Teambuilding without Travel

Written by: John Faulkes

 

We've all got used to online meetings, conferences, and the next big change - virtual training sessions, is becoming the norm. But what about team awaydays, building sessions and so on - why not run them remotely also?

Well, there are all sorts of very good reasons why not. Team building days and strategy events feature certain critical components, which it’s natural to think really need to be done face to face. Airing of opinions and ideas - many of which maybe opposing viewpoints; exchanging feedback - positive and negative;  team tasks such as brainstorming or risk assessments which often get off track.

These usually need sensitive handling. It will typically need a facilitator to keep the group focused and encourage good behaviours - and a facilitator would normally have encouraged you to get your group together in the same room, with a relaxed day or two to explore issues thoroughly.

Right now we can't do that. People are obviously postponing such events for a couple of months and preparing to postpone further depending on the situation at that time. But what if you really have to do it, or at least have to get started on something now?

 It can be done - but there are some important things to take note of.

Let's not forget that even if we weren't in a pandemic, face to face team events are increasingly difficult to organise. Days out of the office, especially with a cross functional team, are difficult to plan. Add in international travel and it means that events are needing to be arranged many more months in advance to get everyone free. Then things always crop up; key people have to cancel travel at the last minute. In at least one sense, virtual communication avoids all of these problems!

What you can’t do

With patience there’s not much you can’t do. But perhaps you do have to steer clear of some highly emotional issues – where trust has really broken down; where people may be angry, and intense facilitation, with lots of attention to body language  – or even mediation – may be required. But this leaves masses of scope.

Contract with the team

There are benefits to working remotely – saving time and travel costs, more convenience for busy team members, quicker to set up. But a team building exercise can’t be ‘just another meeting’. In return for the benefits there must be a properly committed plan. Here are some tips:

Make a realistic time plan

No-one will perform well if they have to sit on a call for a whole day or most of one. Long sessions also are pretty hard when there are large time zone differences. Your process  should be broken into a logical series of calls with follow-up in between. Position these as required attendance – as you would a face-to-face event. should be broken into a logical series of calls with follow-up in between. Position these as required attendance – as you would a face-to-face event.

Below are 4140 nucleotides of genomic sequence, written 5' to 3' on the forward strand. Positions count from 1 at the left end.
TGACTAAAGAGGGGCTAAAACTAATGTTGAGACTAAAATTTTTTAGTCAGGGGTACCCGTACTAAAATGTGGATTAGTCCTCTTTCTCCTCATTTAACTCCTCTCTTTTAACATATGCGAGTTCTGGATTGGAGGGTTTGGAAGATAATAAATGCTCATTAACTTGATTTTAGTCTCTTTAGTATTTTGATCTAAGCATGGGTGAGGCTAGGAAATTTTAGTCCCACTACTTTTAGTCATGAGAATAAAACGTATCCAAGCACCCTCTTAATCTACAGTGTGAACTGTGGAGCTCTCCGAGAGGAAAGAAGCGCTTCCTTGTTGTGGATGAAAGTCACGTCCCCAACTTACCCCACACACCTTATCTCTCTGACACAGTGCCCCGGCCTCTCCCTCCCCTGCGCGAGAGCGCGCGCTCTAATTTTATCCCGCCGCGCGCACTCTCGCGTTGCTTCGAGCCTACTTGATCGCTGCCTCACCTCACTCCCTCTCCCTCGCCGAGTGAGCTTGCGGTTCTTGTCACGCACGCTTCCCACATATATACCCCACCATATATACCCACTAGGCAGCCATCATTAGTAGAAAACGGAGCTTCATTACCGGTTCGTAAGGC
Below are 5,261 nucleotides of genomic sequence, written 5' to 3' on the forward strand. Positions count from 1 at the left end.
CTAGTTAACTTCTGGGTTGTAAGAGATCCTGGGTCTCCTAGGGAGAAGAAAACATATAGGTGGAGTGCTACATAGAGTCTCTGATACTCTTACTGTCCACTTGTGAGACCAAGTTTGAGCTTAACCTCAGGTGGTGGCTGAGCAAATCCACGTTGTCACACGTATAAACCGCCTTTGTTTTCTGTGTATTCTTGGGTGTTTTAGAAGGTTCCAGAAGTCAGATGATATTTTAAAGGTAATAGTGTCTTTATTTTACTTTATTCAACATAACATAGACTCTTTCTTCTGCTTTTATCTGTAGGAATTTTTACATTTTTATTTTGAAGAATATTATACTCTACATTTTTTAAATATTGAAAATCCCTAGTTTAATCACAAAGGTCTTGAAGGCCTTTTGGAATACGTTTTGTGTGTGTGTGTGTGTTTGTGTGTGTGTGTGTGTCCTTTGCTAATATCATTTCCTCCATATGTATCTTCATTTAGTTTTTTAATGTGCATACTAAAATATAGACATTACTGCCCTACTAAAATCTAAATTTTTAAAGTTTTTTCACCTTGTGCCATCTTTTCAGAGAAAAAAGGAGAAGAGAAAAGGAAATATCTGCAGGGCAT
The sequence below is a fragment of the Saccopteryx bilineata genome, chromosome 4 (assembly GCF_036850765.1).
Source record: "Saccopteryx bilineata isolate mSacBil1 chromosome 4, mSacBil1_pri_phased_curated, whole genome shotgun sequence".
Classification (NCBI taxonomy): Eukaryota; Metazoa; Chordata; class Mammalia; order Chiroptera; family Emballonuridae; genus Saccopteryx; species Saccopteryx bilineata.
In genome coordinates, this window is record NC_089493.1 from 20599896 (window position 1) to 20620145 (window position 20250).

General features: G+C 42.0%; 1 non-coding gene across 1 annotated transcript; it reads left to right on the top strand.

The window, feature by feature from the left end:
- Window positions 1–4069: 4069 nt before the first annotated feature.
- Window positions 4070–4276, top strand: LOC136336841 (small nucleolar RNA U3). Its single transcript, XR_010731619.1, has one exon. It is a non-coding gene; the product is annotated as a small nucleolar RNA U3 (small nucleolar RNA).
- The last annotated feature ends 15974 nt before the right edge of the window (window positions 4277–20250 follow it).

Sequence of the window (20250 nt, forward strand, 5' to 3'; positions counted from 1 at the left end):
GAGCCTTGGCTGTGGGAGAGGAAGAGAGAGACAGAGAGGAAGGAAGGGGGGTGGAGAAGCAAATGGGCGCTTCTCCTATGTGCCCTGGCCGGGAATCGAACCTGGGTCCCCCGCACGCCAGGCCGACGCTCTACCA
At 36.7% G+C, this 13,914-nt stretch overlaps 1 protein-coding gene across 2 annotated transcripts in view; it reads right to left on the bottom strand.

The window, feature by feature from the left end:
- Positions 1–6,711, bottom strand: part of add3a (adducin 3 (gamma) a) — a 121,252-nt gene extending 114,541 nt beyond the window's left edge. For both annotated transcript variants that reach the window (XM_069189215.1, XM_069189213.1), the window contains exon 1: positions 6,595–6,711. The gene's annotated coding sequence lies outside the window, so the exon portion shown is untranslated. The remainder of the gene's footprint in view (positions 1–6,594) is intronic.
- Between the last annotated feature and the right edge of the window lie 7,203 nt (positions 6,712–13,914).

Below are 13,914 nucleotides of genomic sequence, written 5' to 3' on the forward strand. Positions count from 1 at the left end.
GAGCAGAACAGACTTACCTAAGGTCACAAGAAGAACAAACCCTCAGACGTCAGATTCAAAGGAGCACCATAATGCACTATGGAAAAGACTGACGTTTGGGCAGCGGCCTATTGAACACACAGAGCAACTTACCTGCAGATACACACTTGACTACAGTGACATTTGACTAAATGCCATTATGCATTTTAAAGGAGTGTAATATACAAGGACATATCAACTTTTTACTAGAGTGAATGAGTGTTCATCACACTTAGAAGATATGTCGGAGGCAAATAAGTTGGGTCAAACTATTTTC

Plan to keep people engaged

Lots of people do email and other unrelated stuff whilst they are bored in remote meetings. To make your team building or strategy process work you need to design participation and input, not just a set of slides with Q&A. This needs a carefully facilitated mix of questions to inspire open discussion but with discipline and organization to make it work.

Make extra efforts with technology

In your experience how many remote meetings take place with no irritation or impatience with an aspect of the format? Or some people losing attention? To do something like a teambuilding session remotely you must have three things:

  • A conferencing platform that is fully tested and that people have practiced with (Microsoft Teams, Google Meet, BlueJeans, Skype, Zoom)
  • A way to capture and share peoples' contributions between everyone quickly, in real time (may be handled by the system but you can use real-time documents like Google sheets, Office online and so on).
  • Somebody to facilitate and to manage all the above so that you can focus on the people and their contributions

Functionality is available in conference platforms that people don’t use everyday. For example, in a meeting room people may raise their hands when they want to speak. You can do this in a chat window but it needs to be established at the start as an important ground rule of the process. 

Another tool that will help keep people engaged is an online voting system to take peoples’ views about the ongoing process .and make sure that everybody is feeling they can contribute and their time is being used properly.

Follow up really efficiently

To retain the engagement of all participants between the successive call dates it’s essential that summaries, conclusions, sets of ideas are documented extremely clearly, in a common location. Reminders for everyone to go and check them out or important.

Again, a good facilitator can take the time to make sure this happens.

Plans for subsequent sessions should be reviewed and revised as necessary, to keep the process alive.

John Faulkes - 27th August 2021 @ 13:50